I had some great ideas for this sermon. Then on Friday Pope Francis used up all my ideas in his powerful sermon in the Vatican and I was back to the drawing board. By Saturday lunchtime I scraped some other ideas, planning to turn them into a sermon, but then Bishop Hugh recorded and published on social media his powerful message, accidentally depriving me of my scraps. Usually, I wouldn’t bother too much about the Pope or the Bishop ‘stealing’ my homiletic ideas; I would simply carry on regardless. But nothing is usual here and now. It seems that massive chunks of our lives have moved to the internet; it’s not a great exaggeration to say that effectively we live in it now: children have classes, people work from home, hold working and social meetings. Even religious services are streamed online! In such circumstances, virtually everyone interested has heard or read the Pope’s sermon and heard Bishop Hugh’s message. So, if I stuck to my initial plans people would say that I’m recycling their ideas. That would make me look bad… Luckily for me, neither the Pope nor Bishop Hugh referred in their respective speeches to today’s gospel, so I can scrape this barrel.

‘This sickness will not end in death but in God’s glory’ is Jesus’ response to the news that his friend Lazarus has taken ill. When such words are uttered in such an authoritative manner, there’s great hope for the sick and their loved ones. Why? Because their attention would be drawn to the first part: ‘This sickness will not end in death’ and by preventing the death God would show himself victorious. Then Lazarus dies. Try to look at this situation without the benefit of hindsight. The strong prediction or promise Jesus made has obviously failed to materialise. To make things worse, Jesus seemed to drag his feet; he was in no haste to leave for Lazarus’ home and when he eventually arrives, it’s far too late – by then the buried body should stink. People’s doubts about Jesus are expressed in this question: ‘He opened the eyes of the blind man, could he not prevent this man’s death?’ It’s a good question; it’s been echoed many times over, in one form or another, over centuries and across the globe. When we face difficult situations or challenges; when our world is turned upside down, we tend to question God’s presence in our lives and whether He cares for us. We feel abandoned, left to our own devices. Such a sentiment is expressed by one of Lazarus’ sisters Martha when she says: ‘If you had been here my brother would not have died.’

Bishop Hugh in his message mentioned that luckily in this neck of the woods we are less affected by the actual viral infection, more by the restrictions designed to prevent its spread. Hopefully, this sickness will not end in death in our communities, close ones like families and friends, and broader ones, like our workplaces, neighbourhoods and the country. However, it will have been a missed opportunity if this sickness will not end […] in God’s glory. But, what does it actually mean? There’s a famous quote by St Irenaeus: The glory of God is man fully alive. The man and woman fully alive reflect the beauty and goodness of God. When God created man, he was made in God’s image and likeness. Sadly, that primal perfection was tainted and damaged by original sin and since then our lives are bloated by selfishness, fear and insecurities. We deal with them by filling our lives with things and attitudes that either drown them out or give us a false sense of safety and security. Empty shelves, mountains of hoarded toilet rolls, panic buy of tons of fresh food then thrown away or gallons of rancid milk flowing down the drains; these are just the most visible signs of our insecurities. By the way, when this is over, the government will have to bail out loo-rolls producers, because nobody will buy it for a couple of years…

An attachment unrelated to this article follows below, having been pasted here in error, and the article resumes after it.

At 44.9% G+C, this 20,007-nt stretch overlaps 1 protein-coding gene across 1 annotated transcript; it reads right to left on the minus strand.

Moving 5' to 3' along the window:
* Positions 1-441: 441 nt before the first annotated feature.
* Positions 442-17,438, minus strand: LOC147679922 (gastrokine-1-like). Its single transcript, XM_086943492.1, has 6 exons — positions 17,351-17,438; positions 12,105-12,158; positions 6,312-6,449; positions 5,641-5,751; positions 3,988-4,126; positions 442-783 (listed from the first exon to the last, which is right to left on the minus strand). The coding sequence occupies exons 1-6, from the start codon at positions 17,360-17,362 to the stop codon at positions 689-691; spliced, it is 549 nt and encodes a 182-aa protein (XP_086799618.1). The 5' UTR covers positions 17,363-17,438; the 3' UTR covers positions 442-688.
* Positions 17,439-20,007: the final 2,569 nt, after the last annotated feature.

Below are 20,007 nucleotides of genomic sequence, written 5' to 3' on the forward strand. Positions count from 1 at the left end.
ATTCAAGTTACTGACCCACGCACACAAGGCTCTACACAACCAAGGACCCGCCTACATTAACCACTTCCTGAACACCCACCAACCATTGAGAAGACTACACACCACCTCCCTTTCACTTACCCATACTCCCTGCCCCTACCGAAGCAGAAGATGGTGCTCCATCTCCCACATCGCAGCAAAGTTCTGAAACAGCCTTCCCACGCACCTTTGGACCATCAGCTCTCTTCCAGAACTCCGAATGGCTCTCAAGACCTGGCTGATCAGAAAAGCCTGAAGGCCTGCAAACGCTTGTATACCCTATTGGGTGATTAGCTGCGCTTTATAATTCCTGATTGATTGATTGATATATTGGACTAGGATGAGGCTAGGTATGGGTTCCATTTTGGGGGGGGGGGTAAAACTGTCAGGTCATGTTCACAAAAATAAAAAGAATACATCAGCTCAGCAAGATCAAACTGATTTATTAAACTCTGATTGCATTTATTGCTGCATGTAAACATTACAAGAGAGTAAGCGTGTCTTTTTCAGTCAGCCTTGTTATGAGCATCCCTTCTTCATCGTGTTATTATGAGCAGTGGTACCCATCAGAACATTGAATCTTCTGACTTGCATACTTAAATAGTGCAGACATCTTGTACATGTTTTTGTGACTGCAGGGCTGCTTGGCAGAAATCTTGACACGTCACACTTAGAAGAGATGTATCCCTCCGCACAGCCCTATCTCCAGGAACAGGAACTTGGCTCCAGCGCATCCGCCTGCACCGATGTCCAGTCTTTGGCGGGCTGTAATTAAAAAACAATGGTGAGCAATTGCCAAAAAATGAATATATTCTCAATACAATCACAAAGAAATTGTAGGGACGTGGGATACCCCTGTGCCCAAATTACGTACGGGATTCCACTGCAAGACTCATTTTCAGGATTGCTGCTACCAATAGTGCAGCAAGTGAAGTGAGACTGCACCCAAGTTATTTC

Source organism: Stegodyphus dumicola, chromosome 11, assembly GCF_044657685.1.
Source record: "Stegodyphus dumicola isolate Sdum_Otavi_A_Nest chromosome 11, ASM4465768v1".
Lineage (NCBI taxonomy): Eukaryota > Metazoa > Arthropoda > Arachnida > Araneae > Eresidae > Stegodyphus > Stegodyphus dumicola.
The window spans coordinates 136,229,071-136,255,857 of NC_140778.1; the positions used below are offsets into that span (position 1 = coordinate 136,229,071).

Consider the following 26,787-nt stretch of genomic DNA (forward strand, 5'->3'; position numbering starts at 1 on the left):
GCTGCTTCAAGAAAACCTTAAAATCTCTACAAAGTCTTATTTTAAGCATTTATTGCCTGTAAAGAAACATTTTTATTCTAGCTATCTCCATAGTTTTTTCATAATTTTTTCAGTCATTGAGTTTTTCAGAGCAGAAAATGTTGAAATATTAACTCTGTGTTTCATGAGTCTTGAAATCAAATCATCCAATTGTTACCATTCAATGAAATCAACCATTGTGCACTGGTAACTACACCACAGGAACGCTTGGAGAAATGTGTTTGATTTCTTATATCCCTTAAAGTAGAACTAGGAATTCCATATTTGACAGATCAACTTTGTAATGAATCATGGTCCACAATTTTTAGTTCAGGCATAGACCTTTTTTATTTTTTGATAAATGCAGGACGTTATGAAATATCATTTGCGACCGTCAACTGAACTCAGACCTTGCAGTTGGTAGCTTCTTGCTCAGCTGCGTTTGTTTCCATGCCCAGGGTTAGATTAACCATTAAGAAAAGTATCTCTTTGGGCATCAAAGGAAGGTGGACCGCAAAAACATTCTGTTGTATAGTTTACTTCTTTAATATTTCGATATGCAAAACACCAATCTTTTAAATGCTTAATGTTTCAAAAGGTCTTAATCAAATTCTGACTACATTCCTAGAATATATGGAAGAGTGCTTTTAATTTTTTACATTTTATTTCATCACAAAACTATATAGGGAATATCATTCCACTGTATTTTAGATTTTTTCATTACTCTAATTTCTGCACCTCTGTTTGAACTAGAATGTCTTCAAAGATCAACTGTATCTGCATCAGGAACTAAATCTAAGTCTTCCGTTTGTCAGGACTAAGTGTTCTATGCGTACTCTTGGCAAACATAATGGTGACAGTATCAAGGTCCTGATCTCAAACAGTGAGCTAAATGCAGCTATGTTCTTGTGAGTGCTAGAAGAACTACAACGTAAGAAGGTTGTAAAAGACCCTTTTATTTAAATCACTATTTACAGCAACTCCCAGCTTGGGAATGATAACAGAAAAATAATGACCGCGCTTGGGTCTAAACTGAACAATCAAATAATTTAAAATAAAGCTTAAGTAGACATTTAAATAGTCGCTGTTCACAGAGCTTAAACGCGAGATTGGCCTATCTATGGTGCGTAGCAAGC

‘I am the resurrection and the life […] whoever lives and believes in me will never die.’ This situation, affecting to various degrees everyone, is also a great opportunity to resurrect, to come back to a more meaningful life. Perhaps we need to re-learn to trust Jesus and his words. When we take Him seriously and live out what we believe, we will experience the simple joys of everyday life. We can see and appreciate those unsung, invisible or even despised heroes that keep our world going: cleaners, posties, shelf-stackers, and so on… The list is very long indeed, and I’d like to urge you to produce your own, and to have a word of appreciation for each of them. This situation is a great opportunity to harness our insatiable consumerism, the throw-away culture we indulged. Basically, this situation is a great opportunity to put into practice the fundamental, double-pronged commandment of loving God and neighbour.

In the gospel, Lazarus came back to life at Jesus’ behest. Fantastic! Where is he now? Oh, he died again… Bad luck! ‘If anyone believes in me, even though he dies he will live.’ Each one of us will eventually die. It might sound odd, but how and when we die is much less important than how we have lived. Life’s a terminal condition; hopefully, this sickness will not end in death but in God’s glory; the glory of God is man fully alive.

By Fr Tad Turski


Image by Michael Gaida from Pixabay